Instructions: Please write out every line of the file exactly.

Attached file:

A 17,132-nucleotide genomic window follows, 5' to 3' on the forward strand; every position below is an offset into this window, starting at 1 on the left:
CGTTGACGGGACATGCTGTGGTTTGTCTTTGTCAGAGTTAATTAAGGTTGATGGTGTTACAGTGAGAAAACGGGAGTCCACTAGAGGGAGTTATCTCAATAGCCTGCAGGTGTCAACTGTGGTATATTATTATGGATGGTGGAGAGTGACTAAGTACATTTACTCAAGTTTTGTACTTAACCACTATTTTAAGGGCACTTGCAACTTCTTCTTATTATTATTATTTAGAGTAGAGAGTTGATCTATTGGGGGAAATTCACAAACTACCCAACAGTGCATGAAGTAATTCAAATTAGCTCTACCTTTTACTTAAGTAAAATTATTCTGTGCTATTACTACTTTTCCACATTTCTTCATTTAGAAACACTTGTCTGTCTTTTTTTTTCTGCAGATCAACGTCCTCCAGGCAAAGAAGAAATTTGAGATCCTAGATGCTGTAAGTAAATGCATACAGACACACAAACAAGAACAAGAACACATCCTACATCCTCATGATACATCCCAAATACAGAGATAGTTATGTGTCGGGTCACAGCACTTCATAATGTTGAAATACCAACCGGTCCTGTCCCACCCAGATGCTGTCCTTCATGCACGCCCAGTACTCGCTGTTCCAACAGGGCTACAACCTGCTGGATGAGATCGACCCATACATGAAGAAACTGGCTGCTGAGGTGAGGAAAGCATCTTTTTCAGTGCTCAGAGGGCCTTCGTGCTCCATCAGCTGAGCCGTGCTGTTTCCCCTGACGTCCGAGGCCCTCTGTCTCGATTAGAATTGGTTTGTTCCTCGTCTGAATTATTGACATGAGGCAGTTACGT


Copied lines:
A 17,132-nucleotide genomic window follows, 5' to 3' on the forward strand; every position below is an offset into this window, starting at 1 on the left:
CGTTGACGGGACATGCTGTGGTTTGTCTTTGTCAGAGTTAATTAAGGTTGATGGTGTTACAGTGAGAAAACGGGAGTCCACTAGAGGGAGTTATCTCAATAGCCTGCAGGTGTCAACTGTGGTATATTATTATGGATGGTGGAGAGTGACTAAGTACATTTACTCAAGTTTTGTACTTAACCACTATTTTAAGGGCACTTGCAACTTCTTCTTATTATTATTATTTAGAGTAGAGAGTTGATCTATTGGGGGAAATTCACAAACTACCCAACAGTGCATGAAGTAATTCAAATTAGCTCTACCTTTTACTTAAGTAAAATTATTCTGTGCTATTACTACTTTTCCACATTTCTTCATTTAGAAACACTTGTCTGTCTTTTTTTTTCTGCAGATCAACGTCCTCCAGGCAAAGAAGAAATTTGAGATCCTAGATGCTGTAAGTAAATGCATACAGACACACAAACAAGAACAAGAACACATCCTACATCCTCATGATACATCCCAAATACAGAGATAGTTATGTGTCGGGTCACAGCACTTCATAATGTTGAAATACCAACCGGTCCTGTCCCACCCAGATGCTGTCCTTCATGCACGCCCAGTACTCGCTGTTCCAACAGGGCTACAACCTGCTGGATGAGATCGACCCATACATGAAGAAACTGGCTGCTGAGGTGAGGAAAGCATCTTTTTCAGTGCTCAGAGGGCCTTCGTGCTCCATCAGCTGAGCCGTGCTGTTTCCCCTGACGTCCGAGGCCCTCTGTCTCGATTAGAATTGGTTTGTTCCTCGTCTGAATTATTGACATGAGGCAGTTACGT